Locals are proud that all of this variety for visitors creates a valuable sustainable growth opportunity for the country at large and benefits for local people in particular — a win-win for both humans and wild creatures too.

Getting Around Kampala

One thing you should know about getting around my city is that minibuses (matatus) will save you a lot of money since they are the cheaper mode of transport.

The best way to travel in my city to have as little impact as possible is walking. 

Another transport choice is to hop on a motorbike, or boda-boda — this is actually faster than the minibuses, though not for the faint of heart. But if you are daring, in a hurry and need to beat traffic, boda-bodas are certainly quick!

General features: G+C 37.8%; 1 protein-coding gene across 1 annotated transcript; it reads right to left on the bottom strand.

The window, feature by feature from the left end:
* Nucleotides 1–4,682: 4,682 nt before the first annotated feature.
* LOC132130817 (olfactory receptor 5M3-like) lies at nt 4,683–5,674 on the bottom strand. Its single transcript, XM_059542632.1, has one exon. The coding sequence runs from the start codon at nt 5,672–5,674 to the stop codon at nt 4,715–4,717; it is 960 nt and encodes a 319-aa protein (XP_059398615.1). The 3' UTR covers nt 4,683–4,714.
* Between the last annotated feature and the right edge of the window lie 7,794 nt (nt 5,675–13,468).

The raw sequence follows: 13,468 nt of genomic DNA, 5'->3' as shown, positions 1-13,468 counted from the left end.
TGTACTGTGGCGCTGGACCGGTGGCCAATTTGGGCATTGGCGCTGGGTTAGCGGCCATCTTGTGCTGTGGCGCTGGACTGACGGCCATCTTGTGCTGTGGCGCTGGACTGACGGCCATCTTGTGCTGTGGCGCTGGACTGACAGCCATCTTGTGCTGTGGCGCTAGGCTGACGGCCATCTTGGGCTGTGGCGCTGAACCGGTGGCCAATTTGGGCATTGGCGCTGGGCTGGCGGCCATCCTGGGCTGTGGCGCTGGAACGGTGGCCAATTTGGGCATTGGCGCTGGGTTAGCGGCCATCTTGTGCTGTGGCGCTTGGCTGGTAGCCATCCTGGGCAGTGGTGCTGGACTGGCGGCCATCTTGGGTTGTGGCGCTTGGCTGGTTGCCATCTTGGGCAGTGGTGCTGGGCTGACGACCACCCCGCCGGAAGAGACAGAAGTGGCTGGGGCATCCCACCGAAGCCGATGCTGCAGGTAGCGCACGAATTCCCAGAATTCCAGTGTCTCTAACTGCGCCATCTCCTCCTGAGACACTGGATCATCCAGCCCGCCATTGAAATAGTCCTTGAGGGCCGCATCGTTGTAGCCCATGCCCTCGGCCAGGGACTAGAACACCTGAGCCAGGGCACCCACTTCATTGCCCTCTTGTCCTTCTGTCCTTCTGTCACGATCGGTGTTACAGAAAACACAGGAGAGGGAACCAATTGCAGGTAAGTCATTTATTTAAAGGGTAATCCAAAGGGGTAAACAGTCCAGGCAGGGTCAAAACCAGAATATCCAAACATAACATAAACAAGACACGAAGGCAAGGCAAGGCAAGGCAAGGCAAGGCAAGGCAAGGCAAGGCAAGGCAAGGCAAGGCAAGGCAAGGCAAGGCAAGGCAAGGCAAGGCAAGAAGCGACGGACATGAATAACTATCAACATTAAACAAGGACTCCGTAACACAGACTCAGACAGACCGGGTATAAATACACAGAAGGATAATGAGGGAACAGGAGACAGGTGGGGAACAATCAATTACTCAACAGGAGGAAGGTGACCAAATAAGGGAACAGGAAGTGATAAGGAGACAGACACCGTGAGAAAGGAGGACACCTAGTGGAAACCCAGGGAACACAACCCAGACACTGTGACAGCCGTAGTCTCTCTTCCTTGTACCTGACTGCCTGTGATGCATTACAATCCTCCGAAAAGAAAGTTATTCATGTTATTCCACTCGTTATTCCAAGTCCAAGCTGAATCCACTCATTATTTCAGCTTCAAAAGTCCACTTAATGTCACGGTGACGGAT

Outside The City

To get away and into the outdoors, I enjoy going to Jinja, three hours to the west of Kampala. Here the source of the Nile, at Coronation Park, is marked by a garden and a statue of British explorer John Hanning Speke, the first European to lay eyes on this spot.

For a day trip just beyond my city, I like to visit Entebbe and pay a visit to the Uganda Wildlife Education Centre, where I get to learn about conservation as well as being able to interact with the animals one-on-one.

Many people will head to the reptile village and botanical gardens of Entebbe, but locals know to go to Kibale National Park to trek, see the mountain gorillas and chimpanzees, and commune with the surroundings while enjoying the company of the primates.